Adding items for storage in the loft space should be okay as well, as long as it's not a bunch of extremely heavy objects all resting on one or two of the trusses. But for some storage boxes or whatever you need, it should be fine. (To put it in perspective, if you wanted to install a furnace in that attic space, you would be able to rest the weight of the furnace on a couple of those trusses.)

Hope that helps!

  • 1
    If a person was adding a second floor these roof trusses would be removed and replaced with joists designed to carry floor loads. I have concerns about using attic space for storage. Drywall damage and eventual ceiling joist warpage come to mind. – isherwood Dec 13 '17 at 17:35

Very dangerous...I wouldn’t do it. You’re putting “unrecognized loads” on the chords (and connections) that were not designed into the design of the truss.

Those chords and connectors are designed to carry specific loads. If one chord fails, the entire truss fails.

By the way, if you’re putting books up there, the Code lists books as one of the heaviest loads to design for on a per square foot basis.

Also, don’t attach anything to the side of a truss. That will cause it to buckle.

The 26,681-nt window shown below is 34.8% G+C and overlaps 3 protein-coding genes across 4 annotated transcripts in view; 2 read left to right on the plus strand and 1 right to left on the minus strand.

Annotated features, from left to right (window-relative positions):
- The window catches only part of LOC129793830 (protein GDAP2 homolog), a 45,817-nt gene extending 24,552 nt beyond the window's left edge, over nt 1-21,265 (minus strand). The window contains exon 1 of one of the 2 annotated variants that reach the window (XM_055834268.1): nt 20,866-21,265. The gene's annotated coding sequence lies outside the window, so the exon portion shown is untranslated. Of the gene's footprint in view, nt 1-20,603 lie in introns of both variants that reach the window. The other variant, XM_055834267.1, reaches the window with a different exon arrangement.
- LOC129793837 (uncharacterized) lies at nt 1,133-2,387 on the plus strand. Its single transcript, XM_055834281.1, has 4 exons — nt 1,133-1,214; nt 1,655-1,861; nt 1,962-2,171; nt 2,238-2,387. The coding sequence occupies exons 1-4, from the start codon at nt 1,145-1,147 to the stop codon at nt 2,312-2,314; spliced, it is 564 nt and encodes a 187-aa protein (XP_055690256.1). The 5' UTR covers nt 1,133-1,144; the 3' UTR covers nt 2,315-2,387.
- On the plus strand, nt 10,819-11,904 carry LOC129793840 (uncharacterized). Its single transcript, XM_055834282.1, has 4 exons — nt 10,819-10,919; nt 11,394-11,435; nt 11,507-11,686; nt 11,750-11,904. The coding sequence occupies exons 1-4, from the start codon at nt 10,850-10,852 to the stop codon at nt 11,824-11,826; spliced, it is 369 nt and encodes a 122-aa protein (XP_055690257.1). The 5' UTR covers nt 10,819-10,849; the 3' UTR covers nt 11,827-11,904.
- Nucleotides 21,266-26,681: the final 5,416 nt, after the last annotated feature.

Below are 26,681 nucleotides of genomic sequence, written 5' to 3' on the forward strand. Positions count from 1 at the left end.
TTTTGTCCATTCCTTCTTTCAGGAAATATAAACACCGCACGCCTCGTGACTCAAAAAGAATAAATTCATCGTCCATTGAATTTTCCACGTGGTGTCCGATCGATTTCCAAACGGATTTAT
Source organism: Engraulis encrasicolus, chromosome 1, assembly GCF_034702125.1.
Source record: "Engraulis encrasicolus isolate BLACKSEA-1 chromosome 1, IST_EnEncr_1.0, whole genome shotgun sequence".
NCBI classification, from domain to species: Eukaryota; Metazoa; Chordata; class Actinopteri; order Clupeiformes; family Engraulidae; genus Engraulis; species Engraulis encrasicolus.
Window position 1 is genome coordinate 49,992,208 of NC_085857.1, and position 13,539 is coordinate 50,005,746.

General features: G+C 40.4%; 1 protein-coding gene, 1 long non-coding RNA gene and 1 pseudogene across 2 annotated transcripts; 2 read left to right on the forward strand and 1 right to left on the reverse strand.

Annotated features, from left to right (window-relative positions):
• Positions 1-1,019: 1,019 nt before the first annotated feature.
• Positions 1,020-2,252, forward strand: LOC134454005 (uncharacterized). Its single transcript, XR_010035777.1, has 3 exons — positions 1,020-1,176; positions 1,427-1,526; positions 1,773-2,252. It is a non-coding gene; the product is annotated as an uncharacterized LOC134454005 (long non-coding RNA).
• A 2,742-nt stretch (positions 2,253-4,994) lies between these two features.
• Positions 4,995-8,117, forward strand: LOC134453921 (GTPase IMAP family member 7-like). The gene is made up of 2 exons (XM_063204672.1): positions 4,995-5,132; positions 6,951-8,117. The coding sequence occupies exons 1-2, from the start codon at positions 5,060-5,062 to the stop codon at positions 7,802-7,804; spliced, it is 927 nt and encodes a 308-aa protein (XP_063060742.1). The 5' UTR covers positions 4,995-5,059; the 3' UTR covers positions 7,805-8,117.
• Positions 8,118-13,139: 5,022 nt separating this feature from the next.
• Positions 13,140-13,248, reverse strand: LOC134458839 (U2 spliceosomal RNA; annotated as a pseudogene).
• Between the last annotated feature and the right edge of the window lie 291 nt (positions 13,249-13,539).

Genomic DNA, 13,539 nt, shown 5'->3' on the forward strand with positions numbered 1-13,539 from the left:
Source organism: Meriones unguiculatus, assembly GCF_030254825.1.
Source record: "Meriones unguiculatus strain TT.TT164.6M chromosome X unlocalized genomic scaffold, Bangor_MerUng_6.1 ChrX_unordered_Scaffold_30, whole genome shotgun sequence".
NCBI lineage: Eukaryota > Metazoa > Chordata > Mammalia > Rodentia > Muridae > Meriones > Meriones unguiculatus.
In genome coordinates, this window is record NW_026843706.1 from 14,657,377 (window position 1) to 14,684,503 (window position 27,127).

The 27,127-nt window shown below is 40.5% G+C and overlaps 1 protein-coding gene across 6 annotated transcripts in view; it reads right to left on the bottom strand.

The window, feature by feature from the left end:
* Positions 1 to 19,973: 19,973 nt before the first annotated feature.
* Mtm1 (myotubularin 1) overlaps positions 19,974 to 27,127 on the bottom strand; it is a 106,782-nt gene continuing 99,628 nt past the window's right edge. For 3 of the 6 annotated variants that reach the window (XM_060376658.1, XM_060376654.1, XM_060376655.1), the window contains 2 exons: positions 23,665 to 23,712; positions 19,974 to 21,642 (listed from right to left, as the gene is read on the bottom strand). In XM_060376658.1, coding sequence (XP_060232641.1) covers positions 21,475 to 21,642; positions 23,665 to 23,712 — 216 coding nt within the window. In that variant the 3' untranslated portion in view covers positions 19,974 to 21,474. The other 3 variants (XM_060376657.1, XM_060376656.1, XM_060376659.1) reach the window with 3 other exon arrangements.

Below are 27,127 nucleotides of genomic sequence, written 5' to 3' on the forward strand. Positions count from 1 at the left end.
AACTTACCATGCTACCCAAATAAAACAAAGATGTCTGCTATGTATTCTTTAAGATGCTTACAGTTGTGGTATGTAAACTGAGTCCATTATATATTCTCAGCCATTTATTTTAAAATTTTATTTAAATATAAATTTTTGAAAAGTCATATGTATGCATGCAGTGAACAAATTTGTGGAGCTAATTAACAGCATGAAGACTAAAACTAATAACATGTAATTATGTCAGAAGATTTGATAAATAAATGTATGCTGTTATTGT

• Not "very dangerous": millions of garages have random objects stashed in the roof structure. The key is moderation. – Spencer Joplin Dec 17 '17 at 23:18
  • @SpencerJoplin You’re putting the web chords in “double bending”. If you know how much stress those web chords can take, then, yes, add that additional stress. – Lee Sam Dec 18 '17 at 0:36

It should not be a problem to add some floor board. It can be secured if you like. Just don't cut any of the existing support members.

  • 1
    I disagree. Roof trusses not engineered for floor loads don't have the bottom chords or gusset size necessary to prevent damage. – isherwood Dec 13 '17 at 17:36
  • I think there is a misunderstand of the intent of the OP. I do not think they want to add floor boards.. I believe they want to add some boards that will be cradled in the V of the truss's thereby making a shelf. This would only add downward force of gravity, (if done properly) which is what the truss is designed to do anyway, ( not that i am saying it is acceptable ) Would not a v gusset on each truss ( or a 2x4 attached horizontal between the two downward legs of each truss ) add strength, prevent lateral force and provide a surface for a shelf to sit on? – Alaska Man Dec 13 '17 at 19:13
  • In my scenario the weight on the shelf would be transferred to the ceiling joists and they may not be rated for the extra weight of the shelves and its contents. I was only trying to emphasize what i interpreted the OP's question to be. – Alaska Man Dec 13 '17 at 19:23
  • 1
    There's much more happening in that scenario than a simple downward load transfer. – isherwood Dec 13 '17 at 19:23
  • @Alaskaman: Diagonal boards within a truss are designed to withstand forces which are parallel to their length. Unless the house is at a really weird angle, the force of gravity isn't going to be parallel to the length of a truss' diagonal supports. – supercat Dec 17 '17 at 3:57